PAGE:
Honda Civic hybrid owners may get as much as $200 in cash to settle claims that the car's fuel economy was wrongly advertised, according to a tentative ruling by a U.S. Superior Court judge in California to approve a settlement. A report by the Associated Press stated that between $100 and $200 will be given to the owners of around 200,000 Honda Civics from model years 2003 through 2009.
They will also get a rebate toward the purchase of a new Honda. In addition, the AP said that Superior Court Judge Timothy Taylor approved $8.5 million in plaintiff attorney fees under the ruling issued last Thursday. In this tentative ruling, Taylor said that the plaintiffs would prefer to get more and that Honda prefers to not pay anything at all.
News about the class-action settlement was heard across the nation last January when 46-year-old Heather Peters of Los Angeles filed a $10,000 lawsuit against Honda in small-claims court in Torrance, Calif., which is where American Honda is based. Peters filed a claim that her 2006 Civic Hybrid didn’t achieve gasoline mileage expectations and the court ruled that she should get a $9,867 award.
The court said that Honda negligently misled Peters when it claimed that her hybrid would offer as high as 50 miles per gallon. Honda has appealed this case. Peters withdrew from the class-action settlement entered in September 2011 so that she could seek a bigger damage award.
The original class-action suit in 2007 asserted that the Civic's mpg didn’t reach expectations, similar to how Peters described her case. Honda has admitted that the battery used on the 2006-08 Civic Hybrids could “deteriorate and eventually fail" earlier than estimated. This makes it rely on the gasoline engine more, affecting its fuel economy.
Honda Motor, a Japanese multinational conglomerate, recently released the new generation for the critically-acclaimed Integrated Motor Assist (IMA) system fitted to the Civic Hybrid. The system utilizes gasoline as the primary source of power, while the regeneration capability provides the vehicle with additional energy lost through deceleration; using the saved energy later on to help accelerate the car.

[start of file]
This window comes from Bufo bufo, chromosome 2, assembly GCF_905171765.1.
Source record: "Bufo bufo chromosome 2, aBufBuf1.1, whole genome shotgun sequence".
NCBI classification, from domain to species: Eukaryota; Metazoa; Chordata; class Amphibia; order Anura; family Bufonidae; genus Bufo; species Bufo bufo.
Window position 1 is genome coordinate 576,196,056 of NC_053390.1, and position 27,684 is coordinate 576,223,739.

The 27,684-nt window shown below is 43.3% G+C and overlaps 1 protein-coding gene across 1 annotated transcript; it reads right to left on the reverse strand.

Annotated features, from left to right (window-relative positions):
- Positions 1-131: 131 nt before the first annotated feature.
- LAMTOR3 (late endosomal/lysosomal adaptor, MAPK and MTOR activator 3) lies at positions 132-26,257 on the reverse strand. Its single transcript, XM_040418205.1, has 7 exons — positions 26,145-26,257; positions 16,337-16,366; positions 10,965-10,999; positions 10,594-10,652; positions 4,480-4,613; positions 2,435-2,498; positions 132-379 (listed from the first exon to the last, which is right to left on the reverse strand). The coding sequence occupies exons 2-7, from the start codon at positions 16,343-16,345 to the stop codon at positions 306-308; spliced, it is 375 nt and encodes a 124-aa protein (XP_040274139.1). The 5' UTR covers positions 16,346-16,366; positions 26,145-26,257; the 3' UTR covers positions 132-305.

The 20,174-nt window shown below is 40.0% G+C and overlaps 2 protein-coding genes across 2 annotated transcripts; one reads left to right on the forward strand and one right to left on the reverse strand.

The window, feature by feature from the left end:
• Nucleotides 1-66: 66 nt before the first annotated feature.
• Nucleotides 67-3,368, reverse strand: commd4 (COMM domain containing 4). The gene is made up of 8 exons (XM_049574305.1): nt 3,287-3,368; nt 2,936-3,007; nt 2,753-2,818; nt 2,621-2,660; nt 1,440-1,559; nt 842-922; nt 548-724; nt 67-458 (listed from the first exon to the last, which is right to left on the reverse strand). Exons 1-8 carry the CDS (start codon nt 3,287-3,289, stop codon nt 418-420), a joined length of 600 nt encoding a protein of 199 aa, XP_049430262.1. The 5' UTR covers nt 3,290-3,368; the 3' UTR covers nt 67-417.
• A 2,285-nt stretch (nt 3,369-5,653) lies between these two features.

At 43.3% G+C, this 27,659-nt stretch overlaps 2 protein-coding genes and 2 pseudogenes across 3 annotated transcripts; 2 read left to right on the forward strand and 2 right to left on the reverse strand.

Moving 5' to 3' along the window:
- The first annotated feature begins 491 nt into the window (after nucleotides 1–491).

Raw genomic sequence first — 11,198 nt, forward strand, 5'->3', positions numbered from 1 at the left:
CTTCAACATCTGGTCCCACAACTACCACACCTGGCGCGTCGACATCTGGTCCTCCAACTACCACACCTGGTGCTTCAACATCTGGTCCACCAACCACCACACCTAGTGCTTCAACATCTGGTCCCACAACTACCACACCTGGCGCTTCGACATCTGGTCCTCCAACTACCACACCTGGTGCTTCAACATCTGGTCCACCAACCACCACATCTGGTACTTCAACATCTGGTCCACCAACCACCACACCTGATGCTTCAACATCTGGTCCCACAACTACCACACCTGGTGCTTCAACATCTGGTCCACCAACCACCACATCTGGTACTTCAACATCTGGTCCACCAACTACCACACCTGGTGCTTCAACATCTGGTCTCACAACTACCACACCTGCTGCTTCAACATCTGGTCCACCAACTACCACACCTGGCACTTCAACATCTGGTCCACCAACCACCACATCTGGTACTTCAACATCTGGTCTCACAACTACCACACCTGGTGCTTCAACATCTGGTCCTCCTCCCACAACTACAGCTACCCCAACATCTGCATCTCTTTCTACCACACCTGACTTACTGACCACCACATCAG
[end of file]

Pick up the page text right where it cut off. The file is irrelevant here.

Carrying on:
This effectively increases the rate of acceleration while reducing the work of petrol engine, thus, decreasing its consumption. Impressively, either the gasoline engine, the electric motor, or both, can propel the vehicle during sustained cruising, especially in highway speeds simultaneously delivering a combined city/highway EPA-estimated fuel economy rating of 44 mpg.
The new IMA system consists of a larger 1.5-liter i-VTEC 4-cylinder engine connected to a larger, more formidable electric motor and a Continuously Variable Transmission (CVT). CVT is an automatic transmission that can change seamlessly through a continuous range of effective gear ratios. Additionally, a more powerful, lighter, and more compact Lithium-Ion (Li-Ion) battery (versus a nickel-metal hydride battery) pack is used to capture and store electricity for the upgraded 23-horsepower electric motor. With the gasoline- and electric- motors working in unison, the power generated is able to produce an impressive 110 horsepower at 5500 rpm and 127 lb-ft of torque at 1000-3500 rpm.
Though the new Hybrid has the same peak horsepower as its predecessor, the new generation can achieve it at 500 rpm fewer. Moreover, the new Hybrid has gained an additional 4 lb-ft of torque, which was spread over a wider rpm range (between 1000 rpm to 3500 rpm). The improved specifications mentioned above proved that the new Honda Civic Hybrid is more cost-effective, intelligent, and luxurious than its precursors.